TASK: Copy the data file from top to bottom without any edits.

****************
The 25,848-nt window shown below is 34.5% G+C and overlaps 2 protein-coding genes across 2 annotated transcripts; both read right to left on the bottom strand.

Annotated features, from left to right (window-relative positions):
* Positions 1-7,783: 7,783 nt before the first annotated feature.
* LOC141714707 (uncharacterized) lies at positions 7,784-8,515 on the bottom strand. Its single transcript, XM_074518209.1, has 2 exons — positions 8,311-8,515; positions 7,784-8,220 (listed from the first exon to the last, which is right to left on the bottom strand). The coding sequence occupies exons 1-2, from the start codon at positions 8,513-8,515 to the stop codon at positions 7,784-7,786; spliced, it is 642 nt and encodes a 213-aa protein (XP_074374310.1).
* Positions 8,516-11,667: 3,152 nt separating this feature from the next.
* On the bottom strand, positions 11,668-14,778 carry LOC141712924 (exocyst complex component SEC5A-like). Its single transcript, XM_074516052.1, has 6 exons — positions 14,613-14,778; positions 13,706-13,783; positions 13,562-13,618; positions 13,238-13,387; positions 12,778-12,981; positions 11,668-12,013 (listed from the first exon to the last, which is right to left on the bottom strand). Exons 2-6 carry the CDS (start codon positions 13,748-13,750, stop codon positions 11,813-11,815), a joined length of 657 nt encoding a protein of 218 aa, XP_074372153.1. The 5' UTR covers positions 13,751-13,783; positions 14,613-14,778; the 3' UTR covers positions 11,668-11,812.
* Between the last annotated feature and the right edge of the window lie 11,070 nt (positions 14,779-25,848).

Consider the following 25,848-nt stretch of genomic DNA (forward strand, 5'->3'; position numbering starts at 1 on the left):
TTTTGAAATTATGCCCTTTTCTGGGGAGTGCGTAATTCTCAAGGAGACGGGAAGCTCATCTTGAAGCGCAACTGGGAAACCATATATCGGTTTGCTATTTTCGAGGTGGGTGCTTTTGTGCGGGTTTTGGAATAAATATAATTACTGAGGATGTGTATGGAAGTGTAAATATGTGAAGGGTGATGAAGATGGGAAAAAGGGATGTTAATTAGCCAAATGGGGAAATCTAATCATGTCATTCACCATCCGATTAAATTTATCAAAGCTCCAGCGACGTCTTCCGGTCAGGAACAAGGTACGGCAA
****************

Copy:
The 25,848-nt window shown below is 34.5% G+C and overlaps 2 protein-coding genes across 2 annotated transcripts; both read right to left on the bottom strand.

Annotated features, from left to right (window-relative positions):
* Positions 1-7,783: 7,783 nt before the first annotated feature.
* LOC141714707 (uncharacterized) lies at positions 7,784-8,515 on the bottom strand. Its single transcript, XM_074518209.1, has 2 exons — positions 8,311-8,515; positions 7,784-8,220 (listed from the first exon to the last, which is right to left on the bottom strand). The coding sequence occupies exons 1-2, from the start codon at positions 8,513-8,515 to the stop codon at positions 7,784-7,786; spliced, it is 642 nt and encodes a 213-aa protein (XP_074374310.1).
* Positions 8,516-11,667: 3,152 nt separating this feature from the next.
* On the bottom strand, positions 11,668-14,778 carry LOC141712924 (exocyst complex component SEC5A-like). Its single transcript, XM_074516052.1, has 6 exons — positions 14,613-14,778; positions 13,706-13,783; positions 13,562-13,618; positions 13,238-13,387; positions 12,778-12,981; positions 11,668-12,013 (listed from the first exon to the last, which is right to left on the bottom strand). Exons 2-6 carry the CDS (start codon positions 13,748-13,750, stop codon positions 11,813-11,815), a joined length of 657 nt encoding a protein of 218 aa, XP_074372153.1. The 5' UTR covers positions 13,751-13,783; positions 14,613-14,778; the 3' UTR covers positions 11,668-11,812.
* Between the last annotated feature and the right edge of the window lie 11,070 nt (positions 14,779-25,848).

Consider the following 25,848-nt stretch of genomic DNA (forward strand, 5'->3'; position numbering starts at 1 on the left):
TTTTGAAATTATGCCCTTTTCTGGGGAGTGCGTAATTCTCAAGGAGACGGGAAGCTCATCTTGAAGCGCAACTGGGAAACCATATATCGGTTTGCTATTTTCGAGGTGGGTGCTTTTGTGCGGGTTTTGGAATAAATATAATTACTGAGGATGTGTATGGAAGTGTAAATATGTGAAGGGTGATGAAGATGGGAAAAAGGGATGTTAATTAGCCAAATGGGGAAATCTAATCATGTCATTCACCATCCGATTAAATTTATCAAAGCTCCAGCGACGTCTTCCGGTCAGGAACAAGGTACGGCAA